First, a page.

Thursday, March 10, 2011

Opinions are Like A-Holes...Wisconsin, Unions & Politics

Well, the controversy sparked by the Governor of Wisconsin and by Republicans Senators in that state’s legislature has been going on now for the better part of 2 weeks. Is it over yet? Not by a long shot.

But this set of issues has galvanized millions. It has caused Americans to take to the streets (especially around the Wisconsin state capital) almost like in Cairo, Egypt. I’m confused because it’s not a good guys in the white hats and bad guys in the black hats kind of issue—with the exception of the actions of Wisconsin Senate Republicans . And efforts to make it that way only confuse things more.

I’ve tried to read up on what the elements of this conflict are and it’s tough to get a handle on it. There are those who have oversimplified it to be a battle between unions and politics. Others say that it’s simply about money. I think there’s a whole lot more to it than that.

This may have become the focal point of a couple of different important things in our nation and economy. For one it’s about public money. For another it’s about the widening schism between the far right of the political spectrum and, seemingly, everybody else.

A third aspect, which to me is every bit as important as the others, is the role that public employees play within the various governmental entities they serve. And, to me anyway, the key word in that sentence is “serve”.

I personally don’t think it unreasonable for public employees to have to pay 1/8th the cost of their health insurance (with pre-tax dollars) as was proposed in Wisconsin. Neither do I think it unreasonable for those same employees to pay nearly 6% of their salary (pre-tax) into their retirement fund. Those in the private sector are used to paying that much and more for both health insurance and retirement. To suggest that this is unreasonable or a burden borders on the ludicrous.

I start to depart with the proposals made in Wisconsin when it comes to bargaining units and union membership and certification. The Governor’s proposal is just taking it too far. However, I do have a lot of problems (especially living in California where this is rampant) with the overt political activities of public employee unions.

I’m getting up there in age. I come from a time when public employees served, did not make policy (developed, recommended and implemented it but didn’t make!) yet negotiated and bargained for remuneration.

Here in California municipalities, counties and the state are all teetering on the edge of insolvency. Much of it can be put at the feet of overly generous and woefully underfunded pension programs. That’s not all of it, but it’s a great big chunk especially here in the San Diego area. Public employees often make more money than their contemporaries in the private sector and almost universally enjoy better fringe benefits. (I have health insurance but it’s pricey and I’m petrified of actually getting sick). There are governments in California actively considering bankruptcy to be able to get out from underneath pension costs.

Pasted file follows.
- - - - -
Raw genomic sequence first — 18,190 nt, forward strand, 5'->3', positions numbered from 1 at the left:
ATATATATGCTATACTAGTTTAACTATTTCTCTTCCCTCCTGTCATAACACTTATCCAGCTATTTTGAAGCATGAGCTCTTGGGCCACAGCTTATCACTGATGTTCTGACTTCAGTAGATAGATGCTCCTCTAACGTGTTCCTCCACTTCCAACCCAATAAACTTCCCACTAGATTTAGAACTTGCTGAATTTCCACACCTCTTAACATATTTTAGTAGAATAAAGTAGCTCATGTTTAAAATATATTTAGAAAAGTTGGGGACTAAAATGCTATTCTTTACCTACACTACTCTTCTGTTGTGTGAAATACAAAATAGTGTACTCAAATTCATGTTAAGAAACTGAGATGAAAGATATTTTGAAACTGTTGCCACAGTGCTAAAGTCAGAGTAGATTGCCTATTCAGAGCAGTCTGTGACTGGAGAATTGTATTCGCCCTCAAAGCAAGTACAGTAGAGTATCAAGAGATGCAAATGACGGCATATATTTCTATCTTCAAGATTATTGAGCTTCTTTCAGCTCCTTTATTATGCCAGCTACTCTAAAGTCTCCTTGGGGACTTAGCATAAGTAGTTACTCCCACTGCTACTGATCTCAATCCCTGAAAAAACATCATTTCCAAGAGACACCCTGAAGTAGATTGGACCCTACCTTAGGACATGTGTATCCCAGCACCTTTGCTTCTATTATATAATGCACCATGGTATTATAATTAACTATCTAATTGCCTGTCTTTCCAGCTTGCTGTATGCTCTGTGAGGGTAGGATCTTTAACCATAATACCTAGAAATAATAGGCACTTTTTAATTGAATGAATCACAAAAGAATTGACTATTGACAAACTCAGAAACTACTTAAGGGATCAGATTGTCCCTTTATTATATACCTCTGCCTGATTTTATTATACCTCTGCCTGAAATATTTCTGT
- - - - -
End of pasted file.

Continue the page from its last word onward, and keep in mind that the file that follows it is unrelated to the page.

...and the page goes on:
And every election at the local or state level, voters are inundated with money spent by public employee unions—teachers, police, fire fighters—on ads, endorsements and veiled blackmail in favor or opposed to this or that candidate. Typically the effort is to seat school board members, city councilors, county supervisors, legislators and a governor who are “friendly” to education or public safety and will assure that the payroll funding is ever more generous. And I get to the point where I really resent it.

Should we return to the “old days” when public employees were precluded from “organized” political activity? There’s a part of me that says yes. Public employee unions, like all unions, have a big job of protecting the employment interests of their members in terms of salary and benefits and working conditions. And they should be free to do that job on behalf of their members. But the members have to do their jobs on behalf of the public first and foremost. I don’t know the answer to that question.

There’s a big chunk of me that thinks public employees should be restricted from influencing public policy or elections which affect their employment. There’s another chunk that thinks that these unions ought to enjoy the same freedom the PACs and “corporate individuals” enjoy. If I were to be pressed into a “forced choice” I would have to opt for enjoying the same level of expression as any other labor group. But I don’t have to like it. In fact, if a public workers union wants me to vote against “their” candidate or position, all they have to do is try to influence me with slick flyers or media advertising. I’ll go the opposite way every single time.

I fully expect yesterday’s actions of the Wisconsin Senate to end up in court if the bill is ever passed and signed by the Governor. And if it does, I have a hard time thinking that any rational court would uphold either the law or the dastardly way in which it was rammed through.

But that doesn’t change my attitude that public servants must be precisely that. Anything less and they should be fired. More particularly there’s a message out there that teachers, cops, firefighters and other public employees need to listen to. “Start being part of the solution.” Saying that this conflict is not about the money is false. It may be more about the ability to be part of a bargaining unit than the money, but it’s about making sure that the money’s there too. And any honest introspection yields that conclusion.

Things aren’t going to get better anytime soon. It’s like after a flood crests and all kinds of effort have been expended on sandbags. What’s left is a stinking mess that takes a long time to clean up.

And, like the title of this piece says: Opinions are like a-holes. Everybody has one. This is mine.

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